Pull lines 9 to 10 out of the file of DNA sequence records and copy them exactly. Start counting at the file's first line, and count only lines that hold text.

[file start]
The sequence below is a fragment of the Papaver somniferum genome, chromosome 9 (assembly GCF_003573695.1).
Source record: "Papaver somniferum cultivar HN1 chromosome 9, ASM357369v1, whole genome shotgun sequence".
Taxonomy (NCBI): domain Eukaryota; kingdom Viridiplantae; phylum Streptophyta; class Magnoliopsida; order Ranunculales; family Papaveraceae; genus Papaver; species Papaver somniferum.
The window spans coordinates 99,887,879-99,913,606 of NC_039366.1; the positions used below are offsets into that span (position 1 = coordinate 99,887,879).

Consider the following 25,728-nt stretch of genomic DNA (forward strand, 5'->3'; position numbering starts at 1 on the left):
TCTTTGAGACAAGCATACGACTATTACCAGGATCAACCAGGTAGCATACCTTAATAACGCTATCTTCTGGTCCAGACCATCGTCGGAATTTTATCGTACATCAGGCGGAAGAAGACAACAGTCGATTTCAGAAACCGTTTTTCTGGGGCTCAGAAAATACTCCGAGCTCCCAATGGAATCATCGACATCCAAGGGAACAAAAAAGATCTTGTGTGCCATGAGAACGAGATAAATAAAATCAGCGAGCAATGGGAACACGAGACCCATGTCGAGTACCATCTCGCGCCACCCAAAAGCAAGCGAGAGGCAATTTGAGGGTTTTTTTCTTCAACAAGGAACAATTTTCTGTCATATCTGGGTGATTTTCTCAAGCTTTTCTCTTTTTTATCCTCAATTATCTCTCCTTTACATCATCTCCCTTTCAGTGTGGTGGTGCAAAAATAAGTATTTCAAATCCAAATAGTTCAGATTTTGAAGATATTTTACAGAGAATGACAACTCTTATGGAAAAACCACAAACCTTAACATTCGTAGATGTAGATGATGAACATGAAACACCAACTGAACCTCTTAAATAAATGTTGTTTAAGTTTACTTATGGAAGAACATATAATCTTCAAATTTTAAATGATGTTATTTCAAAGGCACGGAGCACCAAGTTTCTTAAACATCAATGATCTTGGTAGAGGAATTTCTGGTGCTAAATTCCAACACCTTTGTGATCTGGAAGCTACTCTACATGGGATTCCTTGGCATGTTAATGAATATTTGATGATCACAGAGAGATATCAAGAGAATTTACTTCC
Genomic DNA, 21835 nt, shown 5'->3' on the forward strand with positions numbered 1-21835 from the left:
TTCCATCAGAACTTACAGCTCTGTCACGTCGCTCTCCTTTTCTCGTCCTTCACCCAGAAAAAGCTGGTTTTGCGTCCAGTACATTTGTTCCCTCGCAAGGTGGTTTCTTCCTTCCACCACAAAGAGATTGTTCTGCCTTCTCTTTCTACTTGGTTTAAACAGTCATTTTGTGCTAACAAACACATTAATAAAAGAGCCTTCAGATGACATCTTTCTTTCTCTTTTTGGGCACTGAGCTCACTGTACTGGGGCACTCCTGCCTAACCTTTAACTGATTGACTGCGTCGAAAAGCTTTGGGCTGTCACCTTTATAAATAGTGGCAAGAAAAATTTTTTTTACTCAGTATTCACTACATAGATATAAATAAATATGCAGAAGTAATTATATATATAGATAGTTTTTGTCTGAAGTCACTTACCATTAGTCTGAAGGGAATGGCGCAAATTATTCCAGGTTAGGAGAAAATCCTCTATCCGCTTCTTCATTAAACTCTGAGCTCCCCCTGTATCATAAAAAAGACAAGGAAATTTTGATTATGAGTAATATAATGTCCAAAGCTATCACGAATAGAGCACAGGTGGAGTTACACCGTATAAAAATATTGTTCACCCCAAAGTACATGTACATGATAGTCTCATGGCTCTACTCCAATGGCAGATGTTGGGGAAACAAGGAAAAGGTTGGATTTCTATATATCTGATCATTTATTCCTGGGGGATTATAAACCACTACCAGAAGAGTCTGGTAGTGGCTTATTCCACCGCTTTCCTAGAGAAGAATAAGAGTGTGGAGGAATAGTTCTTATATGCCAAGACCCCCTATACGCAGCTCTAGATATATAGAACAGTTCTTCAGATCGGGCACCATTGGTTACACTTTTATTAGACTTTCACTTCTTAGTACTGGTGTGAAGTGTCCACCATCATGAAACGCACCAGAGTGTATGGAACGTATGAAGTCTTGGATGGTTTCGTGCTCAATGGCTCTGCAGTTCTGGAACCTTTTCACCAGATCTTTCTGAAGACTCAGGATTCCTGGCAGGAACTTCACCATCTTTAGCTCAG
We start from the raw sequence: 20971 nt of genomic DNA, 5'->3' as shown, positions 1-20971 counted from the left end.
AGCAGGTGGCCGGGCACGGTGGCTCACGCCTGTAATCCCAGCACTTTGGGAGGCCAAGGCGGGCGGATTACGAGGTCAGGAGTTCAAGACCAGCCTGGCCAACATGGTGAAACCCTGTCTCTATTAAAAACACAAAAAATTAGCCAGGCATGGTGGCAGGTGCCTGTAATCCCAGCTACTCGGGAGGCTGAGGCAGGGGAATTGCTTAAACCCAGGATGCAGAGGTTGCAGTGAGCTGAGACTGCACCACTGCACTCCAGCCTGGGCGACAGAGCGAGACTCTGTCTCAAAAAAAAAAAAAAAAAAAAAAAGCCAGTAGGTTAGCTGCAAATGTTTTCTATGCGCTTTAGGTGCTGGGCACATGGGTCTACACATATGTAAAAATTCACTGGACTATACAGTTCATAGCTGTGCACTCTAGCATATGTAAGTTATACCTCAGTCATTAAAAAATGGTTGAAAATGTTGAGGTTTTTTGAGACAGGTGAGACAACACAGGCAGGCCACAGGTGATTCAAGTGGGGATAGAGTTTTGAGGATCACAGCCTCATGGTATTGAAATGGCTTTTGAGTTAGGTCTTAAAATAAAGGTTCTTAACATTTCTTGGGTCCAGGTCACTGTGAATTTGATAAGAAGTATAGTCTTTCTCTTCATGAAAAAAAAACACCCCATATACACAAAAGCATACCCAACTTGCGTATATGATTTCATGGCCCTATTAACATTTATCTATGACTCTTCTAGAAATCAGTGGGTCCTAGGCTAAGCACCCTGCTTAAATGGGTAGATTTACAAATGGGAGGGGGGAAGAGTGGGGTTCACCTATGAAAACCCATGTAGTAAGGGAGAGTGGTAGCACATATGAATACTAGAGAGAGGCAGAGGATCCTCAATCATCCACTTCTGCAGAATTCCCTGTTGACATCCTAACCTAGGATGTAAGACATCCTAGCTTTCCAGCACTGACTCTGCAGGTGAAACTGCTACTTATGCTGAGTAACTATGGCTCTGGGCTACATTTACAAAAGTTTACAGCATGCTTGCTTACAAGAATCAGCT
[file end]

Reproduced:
We start from the raw sequence: 20971 nt of genomic DNA, 5'->3' as shown, positions 1-20971 counted from the left end.
AGCAGGTGGCCGGGCACGGTGGCTCACGCCTGTAATCCCAGCACTTTGGGAGGCCAAGGCGGGCGGATTACGAGGTCAGGAGTTCAAGACCAGCCTGGCCAACATGGTGAAACCCTGTCTCTATTAAAAACACAAAAAATTAGCCAGGCATGGTGGCAGGTGCCTGTAATCCCAGCTACTCGGGAGGCTGAGGCAGGGGAATTGCTTAAACCCAGGATGCAGAGGTTGCAGTGAGCTGAGACTGCACCACTGCACTCCAGCCTGGGCGACAGAGCGAGACTCTGTCTCAAAAAAAAAAAAAAAAAAAAAAAGCCAGTAGGTTAGCTGCAAATGTTTTCTATGCGCTTTAGGTGCTGGGCACATGGGTCTACACATATGTAAAAATTCACTGGACTATACAGTTCATAGCTGTGCACTCTAGCATATGTAAGTTATACCTCAGTCATTAAAAAATGGTTGAAAATGTTGAGGTTTTTTGAGACAGGTGAGACAACACAGGCAGGCCACAGGTGATTCAAGTGGGGATAGAGTTTTGAGGATCACAGCCTCATGGTATTGAAATGGCTTTTGAGTTAGGTCTTAAAATAAAGGTTCTTAACATTTCTTGGGTCCAGGTCACTGTGAATTTGATAAGAAGTATAGTCTTTCTCTTCATGAAAAAAAAACACCCCATATACACAAAAGCATACCCAACTTGCGTATATGATTTCATGGCCCTATTAACATTTATCTATGACTCTTCTAGAAATCAGTGGGTCCTAGGCTAAGCACCCTGCTTAAATGGGTAGATTTACAAATGGGAGGGGGGAAGAGTGGGGTTCACCTATGAAAACCCATGTAGTAAGGGAGAGTGGTAGCACATATGAATACTAGAGAGAGGCAGAGGATCCTCAATCATCCACTTCTGCAGAATTCCCTGTTGACATCCTAACCTAGGATGTAAGACATCCTAGCTTTCCAGCACTGACTCTGCAGGTGAAACTGCTACTTATGCTGAGTAACTATGGCTCTGGGCTACATTTACAAAAGTTTACAGCATGCTTGCTTACAAGAATCAGCT